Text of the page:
A new study from Edge Hill University has shown that children using the new Xploro app are significantly less anxious before undergoing procedures than those who received traditional hospital information.
Evidence shows children who are less anxious about hospital procedures have better outcomes, with the new Xploro app designed to facilitate this by letting them know exactly what will happen before, during and after a procedure.
The app helps children understand what’s happening to them through 3D, augmented reality experiences and games which they play on a tablet or mobile phone. They are shown different parts of the hospital and get to explore equipment like the MRI scanner, ultrasound machine and CT scanner.
Young patients are guided through the app by on screen characters they customise and name themselves and who can answer any questions they have about their experience thanks to the app’s chatbot.
The study took place over six months at the Royal Manchester Children’s Hospital and compared the experiences of children using the Xploro app with those who only had standard hospital information.
The research, led by Lucy Bray, Professor of Child Health Literacy at Edge Hill University’s Faculty of Health, Social Care and Medicine, also shows children using the app have significantly more knowledge about their procedure, are more satisfied with the experience and feel more involved in decisions about their procedure.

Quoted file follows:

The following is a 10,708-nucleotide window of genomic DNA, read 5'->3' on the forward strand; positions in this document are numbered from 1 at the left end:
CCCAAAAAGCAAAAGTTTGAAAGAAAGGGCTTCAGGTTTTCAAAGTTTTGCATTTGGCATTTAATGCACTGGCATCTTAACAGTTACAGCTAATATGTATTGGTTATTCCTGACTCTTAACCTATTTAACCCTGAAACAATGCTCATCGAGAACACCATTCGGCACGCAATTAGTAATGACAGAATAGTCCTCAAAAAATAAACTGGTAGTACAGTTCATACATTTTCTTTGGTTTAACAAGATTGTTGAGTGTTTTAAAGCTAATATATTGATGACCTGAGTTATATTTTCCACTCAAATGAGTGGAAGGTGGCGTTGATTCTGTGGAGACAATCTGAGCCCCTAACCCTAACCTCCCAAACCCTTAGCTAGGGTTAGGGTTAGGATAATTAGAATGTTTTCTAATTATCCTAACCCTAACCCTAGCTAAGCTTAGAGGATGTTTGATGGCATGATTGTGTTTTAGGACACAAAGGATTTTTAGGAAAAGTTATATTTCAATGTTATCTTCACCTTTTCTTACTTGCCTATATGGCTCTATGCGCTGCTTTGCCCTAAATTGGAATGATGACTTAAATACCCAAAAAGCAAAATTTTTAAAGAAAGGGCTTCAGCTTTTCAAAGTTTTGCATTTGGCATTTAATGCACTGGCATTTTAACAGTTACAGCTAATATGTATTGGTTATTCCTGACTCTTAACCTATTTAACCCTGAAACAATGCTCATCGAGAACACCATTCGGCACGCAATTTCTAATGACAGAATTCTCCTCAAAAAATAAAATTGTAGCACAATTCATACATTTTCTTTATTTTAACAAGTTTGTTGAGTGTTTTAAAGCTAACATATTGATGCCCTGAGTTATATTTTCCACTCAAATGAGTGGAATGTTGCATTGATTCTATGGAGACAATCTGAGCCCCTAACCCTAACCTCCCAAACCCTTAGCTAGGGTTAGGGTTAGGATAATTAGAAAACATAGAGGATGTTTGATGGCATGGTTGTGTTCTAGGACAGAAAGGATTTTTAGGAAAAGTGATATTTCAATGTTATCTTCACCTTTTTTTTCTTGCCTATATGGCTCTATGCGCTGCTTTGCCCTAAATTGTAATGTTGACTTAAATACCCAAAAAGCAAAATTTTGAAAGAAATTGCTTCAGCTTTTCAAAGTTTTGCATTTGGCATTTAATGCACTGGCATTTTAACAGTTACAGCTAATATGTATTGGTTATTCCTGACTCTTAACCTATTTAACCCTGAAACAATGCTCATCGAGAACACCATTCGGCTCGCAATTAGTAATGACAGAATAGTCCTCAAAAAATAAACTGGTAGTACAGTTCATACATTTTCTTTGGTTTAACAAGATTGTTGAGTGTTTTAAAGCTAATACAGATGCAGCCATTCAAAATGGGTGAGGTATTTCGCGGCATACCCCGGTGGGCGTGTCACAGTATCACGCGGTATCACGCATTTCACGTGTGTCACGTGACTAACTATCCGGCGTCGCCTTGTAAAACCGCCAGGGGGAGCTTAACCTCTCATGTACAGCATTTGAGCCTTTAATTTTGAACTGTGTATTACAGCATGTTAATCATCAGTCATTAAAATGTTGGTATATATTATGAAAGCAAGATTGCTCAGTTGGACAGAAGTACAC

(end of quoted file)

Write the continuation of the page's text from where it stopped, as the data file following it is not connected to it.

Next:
The study, which was in two phases, also explored the information needs of children going into hospital and showed that children really wanted detailed and honest information about what was happening along with lots of pictures, text and videos.
The results of phase one, which have been published in the Child: Care, Health and Development Wiley online library, show that children also want to be able to ask questions and improve their knowledge to help them cope, specifically wanting to know about what happens when they have a procedure, what they should do during it and how it might feel, both physically and emotionally.
Prof. Bray said “Our study shows how important it is for children, and their parents, to have engaging information about what will happen and what to expect when they come to hospital for a procedure. The children in this study loved using Xploro and it helped them know more about their procedure, feel less anxious and feel more involved in making choices during their hospital visit.”
Xploro is currently on Beta trial at The Christie and a Spanish language version is also in development with the support of a €50k grant from EIT Health’s ‘Headstart’ programme.